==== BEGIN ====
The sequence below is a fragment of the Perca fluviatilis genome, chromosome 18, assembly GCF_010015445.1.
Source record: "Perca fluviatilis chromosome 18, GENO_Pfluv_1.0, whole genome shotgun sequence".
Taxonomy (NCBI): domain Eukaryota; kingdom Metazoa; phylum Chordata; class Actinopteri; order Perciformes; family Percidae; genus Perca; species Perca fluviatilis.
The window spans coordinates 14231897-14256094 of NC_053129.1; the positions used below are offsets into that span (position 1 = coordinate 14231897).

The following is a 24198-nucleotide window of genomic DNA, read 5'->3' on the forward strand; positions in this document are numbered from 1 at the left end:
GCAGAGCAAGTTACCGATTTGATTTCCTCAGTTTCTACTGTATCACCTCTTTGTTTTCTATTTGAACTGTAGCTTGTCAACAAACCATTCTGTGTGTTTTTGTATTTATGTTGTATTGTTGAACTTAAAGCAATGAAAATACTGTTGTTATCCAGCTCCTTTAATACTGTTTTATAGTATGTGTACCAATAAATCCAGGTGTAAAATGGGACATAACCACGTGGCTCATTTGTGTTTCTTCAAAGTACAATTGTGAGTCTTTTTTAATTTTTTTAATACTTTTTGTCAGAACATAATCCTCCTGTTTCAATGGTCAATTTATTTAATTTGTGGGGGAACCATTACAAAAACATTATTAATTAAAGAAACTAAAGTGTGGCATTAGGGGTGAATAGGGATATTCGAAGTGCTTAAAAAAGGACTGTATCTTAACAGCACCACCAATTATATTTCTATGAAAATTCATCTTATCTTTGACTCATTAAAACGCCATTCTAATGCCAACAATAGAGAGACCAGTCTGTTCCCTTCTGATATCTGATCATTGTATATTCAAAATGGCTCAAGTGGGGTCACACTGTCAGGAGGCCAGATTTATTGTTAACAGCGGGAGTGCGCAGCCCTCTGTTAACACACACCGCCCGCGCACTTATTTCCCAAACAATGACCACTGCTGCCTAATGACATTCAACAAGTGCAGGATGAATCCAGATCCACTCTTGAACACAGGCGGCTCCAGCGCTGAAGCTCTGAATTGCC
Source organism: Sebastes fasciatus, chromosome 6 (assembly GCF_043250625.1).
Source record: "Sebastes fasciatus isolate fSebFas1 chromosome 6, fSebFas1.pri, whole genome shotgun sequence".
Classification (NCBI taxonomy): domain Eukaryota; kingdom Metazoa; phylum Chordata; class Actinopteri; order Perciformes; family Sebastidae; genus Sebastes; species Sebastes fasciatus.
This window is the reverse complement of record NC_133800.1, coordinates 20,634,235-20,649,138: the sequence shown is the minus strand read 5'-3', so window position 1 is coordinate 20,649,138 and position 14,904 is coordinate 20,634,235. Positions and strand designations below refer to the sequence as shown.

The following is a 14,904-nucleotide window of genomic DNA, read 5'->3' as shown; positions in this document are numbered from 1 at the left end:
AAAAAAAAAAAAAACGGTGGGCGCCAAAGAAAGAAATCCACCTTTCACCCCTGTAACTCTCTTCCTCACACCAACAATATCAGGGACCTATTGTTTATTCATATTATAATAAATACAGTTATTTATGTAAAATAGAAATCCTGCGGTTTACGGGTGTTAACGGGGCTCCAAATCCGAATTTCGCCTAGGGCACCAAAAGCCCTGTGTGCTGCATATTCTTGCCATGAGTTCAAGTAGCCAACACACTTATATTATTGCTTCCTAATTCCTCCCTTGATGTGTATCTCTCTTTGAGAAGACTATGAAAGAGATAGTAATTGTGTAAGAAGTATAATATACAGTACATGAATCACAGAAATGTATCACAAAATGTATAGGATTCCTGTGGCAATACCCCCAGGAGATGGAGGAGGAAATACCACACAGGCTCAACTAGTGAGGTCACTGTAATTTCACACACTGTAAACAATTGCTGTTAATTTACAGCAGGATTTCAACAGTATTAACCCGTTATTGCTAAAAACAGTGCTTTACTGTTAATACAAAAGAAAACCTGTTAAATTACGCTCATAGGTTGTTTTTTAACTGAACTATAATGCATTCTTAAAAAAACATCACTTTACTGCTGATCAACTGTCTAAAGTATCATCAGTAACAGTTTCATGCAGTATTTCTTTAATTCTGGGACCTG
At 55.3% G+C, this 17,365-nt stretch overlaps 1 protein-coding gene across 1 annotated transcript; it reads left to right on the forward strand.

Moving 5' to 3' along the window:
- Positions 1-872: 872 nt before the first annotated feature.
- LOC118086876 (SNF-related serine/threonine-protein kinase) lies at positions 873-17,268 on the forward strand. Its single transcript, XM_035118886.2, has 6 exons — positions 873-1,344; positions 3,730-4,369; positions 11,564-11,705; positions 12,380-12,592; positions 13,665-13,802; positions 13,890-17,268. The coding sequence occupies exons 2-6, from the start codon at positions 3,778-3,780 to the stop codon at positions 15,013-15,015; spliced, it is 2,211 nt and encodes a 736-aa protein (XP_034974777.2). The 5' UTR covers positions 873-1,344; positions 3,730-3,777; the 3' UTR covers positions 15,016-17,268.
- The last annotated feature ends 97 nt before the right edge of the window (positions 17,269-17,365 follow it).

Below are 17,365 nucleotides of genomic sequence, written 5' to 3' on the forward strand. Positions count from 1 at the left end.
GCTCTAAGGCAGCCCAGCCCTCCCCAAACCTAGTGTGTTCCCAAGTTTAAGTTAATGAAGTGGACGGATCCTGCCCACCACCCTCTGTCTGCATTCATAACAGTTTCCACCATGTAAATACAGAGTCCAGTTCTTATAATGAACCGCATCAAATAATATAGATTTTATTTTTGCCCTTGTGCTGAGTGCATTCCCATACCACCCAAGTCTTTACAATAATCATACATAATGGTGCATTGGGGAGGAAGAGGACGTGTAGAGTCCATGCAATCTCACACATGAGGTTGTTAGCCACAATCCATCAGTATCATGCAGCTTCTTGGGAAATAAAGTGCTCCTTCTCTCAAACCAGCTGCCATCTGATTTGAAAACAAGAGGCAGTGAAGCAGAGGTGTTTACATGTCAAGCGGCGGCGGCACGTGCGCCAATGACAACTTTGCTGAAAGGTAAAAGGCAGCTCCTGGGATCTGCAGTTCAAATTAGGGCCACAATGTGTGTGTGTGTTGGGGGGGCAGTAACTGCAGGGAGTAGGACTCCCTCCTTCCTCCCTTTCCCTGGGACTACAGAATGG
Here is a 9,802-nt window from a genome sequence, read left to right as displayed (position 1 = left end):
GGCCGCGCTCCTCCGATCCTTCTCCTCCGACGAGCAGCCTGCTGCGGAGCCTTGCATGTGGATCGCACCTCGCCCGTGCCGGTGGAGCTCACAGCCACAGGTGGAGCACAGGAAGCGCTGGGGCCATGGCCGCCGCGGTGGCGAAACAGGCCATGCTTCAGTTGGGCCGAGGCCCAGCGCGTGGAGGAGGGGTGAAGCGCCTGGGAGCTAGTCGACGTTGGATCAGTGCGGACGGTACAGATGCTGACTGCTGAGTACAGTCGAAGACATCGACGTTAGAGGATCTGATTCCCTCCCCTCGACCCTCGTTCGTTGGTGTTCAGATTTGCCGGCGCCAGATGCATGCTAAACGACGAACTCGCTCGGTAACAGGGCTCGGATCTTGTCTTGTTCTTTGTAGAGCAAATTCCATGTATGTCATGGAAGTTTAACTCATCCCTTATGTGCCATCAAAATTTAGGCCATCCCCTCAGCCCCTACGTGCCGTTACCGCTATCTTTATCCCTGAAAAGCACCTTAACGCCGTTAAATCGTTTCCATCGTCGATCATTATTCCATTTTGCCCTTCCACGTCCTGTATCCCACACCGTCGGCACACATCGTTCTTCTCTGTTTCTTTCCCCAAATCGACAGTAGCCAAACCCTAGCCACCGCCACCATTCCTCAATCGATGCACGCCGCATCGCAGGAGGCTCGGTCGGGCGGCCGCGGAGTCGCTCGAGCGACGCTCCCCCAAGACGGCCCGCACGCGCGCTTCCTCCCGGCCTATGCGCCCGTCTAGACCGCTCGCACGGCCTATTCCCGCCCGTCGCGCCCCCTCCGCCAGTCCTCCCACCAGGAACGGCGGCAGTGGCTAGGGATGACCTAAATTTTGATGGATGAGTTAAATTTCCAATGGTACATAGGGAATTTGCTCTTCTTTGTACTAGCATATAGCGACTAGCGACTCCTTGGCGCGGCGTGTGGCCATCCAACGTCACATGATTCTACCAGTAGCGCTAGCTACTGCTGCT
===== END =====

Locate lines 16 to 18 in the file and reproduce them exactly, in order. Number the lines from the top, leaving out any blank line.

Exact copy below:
- LOC118086876 (SNF-related serine/threonine-protein kinase) lies at positions 873-17,268 on the forward strand. Its single transcript, XM_035118886.2, has 6 exons — positions 873-1,344; positions 3,730-4,369; positions 11,564-11,705; positions 12,380-12,592; positions 13,665-13,802; positions 13,890-17,268. The coding sequence occupies exons 2-6, from the start codon at positions 3,778-3,780 to the stop codon at positions 15,013-15,015; spliced, it is 2,211 nt and encodes a 736-aa protein (XP_034974777.2). The 5' UTR covers positions 873-1,344; positions 3,730-3,777; the 3' UTR covers positions 15,016-17,268.
- The last annotated feature ends 97 nt before the right edge of the window (positions 17,269-17,365 follow it).

Below are 17,365 nucleotides of genomic sequence, written 5' to 3' on the forward strand. Positions count from 1 at the left end.